After a 17-year hiatus, American Football are back with a second self-titled album American Football (LP2). The band experienced a slow crawl to unexpected cult status following the release of their 1999 self-titled debut album. Its jazzy, unassuming post-rock sound has been a cornerstone for emo music in the 2000s. Mike Kinsella (vocals/guitar), Steve Holmes (guitar) and Steve Lamos (drums/trumpet) were just college kids when they recorded American Football, only beginning to realize their artistic aptitudes, and yet, that album continues to define them as musicians today. LP2 is their attempt to redefine themselves. Unfortunately, it blurs the lines of authenticity that made their music so beloved in the first place.
In a few ways, LP2 is a step up from American Football. Actual verse-chorus structures, a full-time bass player (Nick Kinsella) and expanded lyricism successfully refine their sound. Mike Kinsella makes unnerving observations with lyrics like, “The best way to describe an ocean to a blind man is to push him in,” on “Everyone Is Dressed Up,” and the self-aware line, “The past still present tense,” on “Home Is Where the Haunt Is.”
That said, the dimension in these moments are counteracted by a lack thereof in the album’s heavy pace and unwillingness to let loose. Kinsella’s lyrics are cheesy just as often as they’re clever, as heard on “I’ve Been Lost for So Long” when he laments, “Doctor, it hurts when I exist,” and “I can’t break this bender/ To it, I surrender” on “I Need a Drink (or 2 or 3).” I swear I wrote similarly cringeworthy poetry when I was in the seventh grade.
“Desire Gets in the Way” is a standout track for its semi-disregard of formalities. In place of try-hard, vibrato-laced vocals, listeners get raw emotion by way of less elegant delivery. “I’m down for whatever,” Kinsella discloses during the bridge. “The uglier the better.” He should have applied that latter lyric to the album itself. LP2 pulls blood from the same emotional vein that made its predecessor great, but it’s too regulated to induce a metaphysical reaction.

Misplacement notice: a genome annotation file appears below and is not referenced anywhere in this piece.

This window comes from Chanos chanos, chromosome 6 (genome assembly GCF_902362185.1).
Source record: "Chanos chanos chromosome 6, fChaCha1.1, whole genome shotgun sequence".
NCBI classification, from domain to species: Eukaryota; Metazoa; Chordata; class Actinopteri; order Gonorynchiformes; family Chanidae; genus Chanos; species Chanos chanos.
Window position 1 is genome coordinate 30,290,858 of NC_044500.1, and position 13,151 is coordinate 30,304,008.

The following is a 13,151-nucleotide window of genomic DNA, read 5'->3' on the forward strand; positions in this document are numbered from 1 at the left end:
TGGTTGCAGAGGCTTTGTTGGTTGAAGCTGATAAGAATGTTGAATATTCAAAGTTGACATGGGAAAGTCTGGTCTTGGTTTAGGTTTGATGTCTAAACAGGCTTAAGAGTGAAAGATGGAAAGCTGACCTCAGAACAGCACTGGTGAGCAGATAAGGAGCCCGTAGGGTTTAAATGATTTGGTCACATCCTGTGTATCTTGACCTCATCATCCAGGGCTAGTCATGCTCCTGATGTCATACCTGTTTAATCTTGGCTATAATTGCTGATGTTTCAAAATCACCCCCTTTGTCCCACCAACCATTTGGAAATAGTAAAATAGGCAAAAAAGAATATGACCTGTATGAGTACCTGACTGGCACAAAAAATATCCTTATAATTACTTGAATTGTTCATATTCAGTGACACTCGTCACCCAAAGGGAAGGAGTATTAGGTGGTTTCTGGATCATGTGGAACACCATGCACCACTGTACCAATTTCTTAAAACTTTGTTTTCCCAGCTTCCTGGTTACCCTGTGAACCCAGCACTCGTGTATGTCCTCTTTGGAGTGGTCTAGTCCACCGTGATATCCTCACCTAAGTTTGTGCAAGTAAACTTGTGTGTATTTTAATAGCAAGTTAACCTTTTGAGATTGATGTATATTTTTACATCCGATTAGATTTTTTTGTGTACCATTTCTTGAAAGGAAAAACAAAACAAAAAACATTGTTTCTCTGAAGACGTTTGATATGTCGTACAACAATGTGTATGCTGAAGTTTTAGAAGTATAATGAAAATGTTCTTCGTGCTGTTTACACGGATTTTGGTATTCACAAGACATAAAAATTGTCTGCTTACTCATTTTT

The album would benefit from a few bangers to break the monotony of nine similarly paced, carefully performed ballads. I would have loved to hear more power jams or even an entirely instrumental track. American Football’s guitar interplay and panicked intensity stood over its minimalistic, straightforward lyrics, allowing their playing to take the mainstage. On LP2, Kinsella’s voice pushes other sonic elements to the background. It might have served them better to let their instruments do the talking.
Armed with a newfound sense of self-awareness, time and improved technical skills, American Football had the power to create something truly explosive with LP2. Ironically, their recognition of this fact proved to be a setback. I understand their motivation to make an album free of their youthful shortcomings; they recorded their first album in just four days using only the instruments they could find or borrow, lyrics were a total afterthought and it lacked bass in all but two songs. Despite these perceived flaws, American Football was brilliance born from naivety and it never felt lacking. The rawness they aimed to correct is what made their sound great to begin with. LP2 is solid, but still falls short of its potential in that it feels more calculated than genuine.